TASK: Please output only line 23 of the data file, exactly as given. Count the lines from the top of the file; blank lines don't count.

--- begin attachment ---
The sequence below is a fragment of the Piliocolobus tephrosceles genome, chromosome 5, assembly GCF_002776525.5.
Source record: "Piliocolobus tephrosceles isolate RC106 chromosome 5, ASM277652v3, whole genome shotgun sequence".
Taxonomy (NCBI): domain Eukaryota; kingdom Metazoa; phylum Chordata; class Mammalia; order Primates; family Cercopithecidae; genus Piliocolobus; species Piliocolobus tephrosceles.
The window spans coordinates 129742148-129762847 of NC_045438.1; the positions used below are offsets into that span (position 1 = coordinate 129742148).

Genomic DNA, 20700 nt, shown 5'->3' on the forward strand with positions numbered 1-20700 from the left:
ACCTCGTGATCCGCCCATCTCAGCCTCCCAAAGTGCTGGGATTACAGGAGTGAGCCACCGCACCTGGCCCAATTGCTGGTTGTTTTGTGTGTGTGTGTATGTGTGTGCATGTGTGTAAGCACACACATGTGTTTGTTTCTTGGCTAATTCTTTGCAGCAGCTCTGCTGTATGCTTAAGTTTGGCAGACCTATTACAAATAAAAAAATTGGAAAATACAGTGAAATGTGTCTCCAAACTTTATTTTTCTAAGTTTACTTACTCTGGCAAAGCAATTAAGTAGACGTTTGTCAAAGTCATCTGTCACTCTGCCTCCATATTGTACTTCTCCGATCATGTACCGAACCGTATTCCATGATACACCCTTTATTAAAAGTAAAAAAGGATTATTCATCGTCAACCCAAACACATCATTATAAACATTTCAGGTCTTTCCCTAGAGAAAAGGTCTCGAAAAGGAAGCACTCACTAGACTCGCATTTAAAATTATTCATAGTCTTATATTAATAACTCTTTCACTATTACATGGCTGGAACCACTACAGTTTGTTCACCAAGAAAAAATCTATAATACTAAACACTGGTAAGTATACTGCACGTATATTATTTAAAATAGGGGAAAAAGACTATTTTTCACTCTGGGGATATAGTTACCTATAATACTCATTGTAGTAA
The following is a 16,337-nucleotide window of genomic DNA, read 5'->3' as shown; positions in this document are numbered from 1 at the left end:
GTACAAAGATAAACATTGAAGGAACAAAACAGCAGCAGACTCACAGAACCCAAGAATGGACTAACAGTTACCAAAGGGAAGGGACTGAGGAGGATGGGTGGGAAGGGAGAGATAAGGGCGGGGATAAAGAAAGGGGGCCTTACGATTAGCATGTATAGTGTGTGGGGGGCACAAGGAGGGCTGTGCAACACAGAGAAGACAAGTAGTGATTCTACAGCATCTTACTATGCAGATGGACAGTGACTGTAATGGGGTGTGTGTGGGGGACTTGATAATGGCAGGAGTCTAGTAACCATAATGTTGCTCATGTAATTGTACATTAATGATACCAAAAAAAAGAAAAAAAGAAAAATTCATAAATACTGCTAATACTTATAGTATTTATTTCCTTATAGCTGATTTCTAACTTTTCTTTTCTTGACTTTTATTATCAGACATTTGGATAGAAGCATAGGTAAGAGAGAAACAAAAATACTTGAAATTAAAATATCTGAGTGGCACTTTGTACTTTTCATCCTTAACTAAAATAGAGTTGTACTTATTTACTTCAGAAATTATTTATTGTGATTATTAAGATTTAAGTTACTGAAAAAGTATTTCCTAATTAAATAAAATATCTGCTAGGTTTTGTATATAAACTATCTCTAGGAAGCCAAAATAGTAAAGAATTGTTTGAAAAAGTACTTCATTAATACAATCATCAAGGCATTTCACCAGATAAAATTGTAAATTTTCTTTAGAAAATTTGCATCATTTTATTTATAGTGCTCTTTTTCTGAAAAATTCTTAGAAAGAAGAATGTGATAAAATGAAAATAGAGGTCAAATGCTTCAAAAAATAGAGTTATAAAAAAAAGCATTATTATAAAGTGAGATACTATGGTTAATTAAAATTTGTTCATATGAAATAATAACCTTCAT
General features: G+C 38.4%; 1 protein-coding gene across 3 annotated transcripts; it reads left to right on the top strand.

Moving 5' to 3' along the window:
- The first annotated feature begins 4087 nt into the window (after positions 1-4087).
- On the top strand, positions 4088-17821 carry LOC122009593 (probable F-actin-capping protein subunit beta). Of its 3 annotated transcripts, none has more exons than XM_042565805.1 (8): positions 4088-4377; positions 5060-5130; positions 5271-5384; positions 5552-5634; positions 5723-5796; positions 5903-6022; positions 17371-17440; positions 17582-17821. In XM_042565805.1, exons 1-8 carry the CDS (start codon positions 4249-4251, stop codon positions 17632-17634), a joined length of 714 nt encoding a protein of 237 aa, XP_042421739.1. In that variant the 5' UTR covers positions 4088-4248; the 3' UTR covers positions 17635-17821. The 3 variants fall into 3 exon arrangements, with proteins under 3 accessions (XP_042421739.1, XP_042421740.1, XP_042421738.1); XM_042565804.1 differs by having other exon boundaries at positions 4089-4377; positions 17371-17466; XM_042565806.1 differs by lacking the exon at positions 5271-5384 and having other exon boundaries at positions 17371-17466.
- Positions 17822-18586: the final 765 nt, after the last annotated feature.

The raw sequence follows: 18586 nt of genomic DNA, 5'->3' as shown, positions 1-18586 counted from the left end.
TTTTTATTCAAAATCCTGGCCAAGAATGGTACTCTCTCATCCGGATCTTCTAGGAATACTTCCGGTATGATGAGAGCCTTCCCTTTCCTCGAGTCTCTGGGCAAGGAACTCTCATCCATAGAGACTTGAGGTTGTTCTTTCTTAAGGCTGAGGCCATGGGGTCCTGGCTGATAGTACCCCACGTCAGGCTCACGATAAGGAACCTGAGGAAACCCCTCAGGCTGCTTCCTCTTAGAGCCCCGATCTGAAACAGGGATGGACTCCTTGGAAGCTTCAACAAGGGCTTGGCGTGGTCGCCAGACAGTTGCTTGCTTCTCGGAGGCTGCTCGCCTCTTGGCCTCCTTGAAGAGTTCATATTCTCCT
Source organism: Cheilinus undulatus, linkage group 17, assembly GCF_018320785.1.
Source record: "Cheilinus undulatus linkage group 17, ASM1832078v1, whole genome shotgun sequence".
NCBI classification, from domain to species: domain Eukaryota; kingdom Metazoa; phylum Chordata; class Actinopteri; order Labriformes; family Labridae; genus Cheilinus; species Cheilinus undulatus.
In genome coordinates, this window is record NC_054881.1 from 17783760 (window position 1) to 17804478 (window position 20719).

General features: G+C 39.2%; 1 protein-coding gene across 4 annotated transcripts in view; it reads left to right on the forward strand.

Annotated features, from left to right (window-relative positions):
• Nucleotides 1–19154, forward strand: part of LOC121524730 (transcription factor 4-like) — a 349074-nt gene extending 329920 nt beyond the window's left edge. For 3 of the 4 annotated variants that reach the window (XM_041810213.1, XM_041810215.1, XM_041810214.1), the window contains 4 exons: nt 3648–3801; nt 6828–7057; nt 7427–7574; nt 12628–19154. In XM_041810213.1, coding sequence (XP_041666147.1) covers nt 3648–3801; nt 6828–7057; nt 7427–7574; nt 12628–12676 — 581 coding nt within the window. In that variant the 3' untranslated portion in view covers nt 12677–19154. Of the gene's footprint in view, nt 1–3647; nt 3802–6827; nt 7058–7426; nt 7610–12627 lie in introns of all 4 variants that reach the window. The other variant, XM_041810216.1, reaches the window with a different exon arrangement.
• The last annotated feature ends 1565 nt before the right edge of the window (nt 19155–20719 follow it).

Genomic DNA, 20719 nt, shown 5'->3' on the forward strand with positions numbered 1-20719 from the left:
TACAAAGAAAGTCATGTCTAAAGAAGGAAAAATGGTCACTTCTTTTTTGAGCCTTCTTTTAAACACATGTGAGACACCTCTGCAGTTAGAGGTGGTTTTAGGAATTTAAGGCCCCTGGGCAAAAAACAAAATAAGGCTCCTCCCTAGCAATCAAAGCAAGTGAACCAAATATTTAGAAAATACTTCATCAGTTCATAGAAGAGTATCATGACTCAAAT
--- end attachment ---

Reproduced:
• The last annotated feature ends 1565 nt before the right edge of the window (nt 19155–20719 follow it).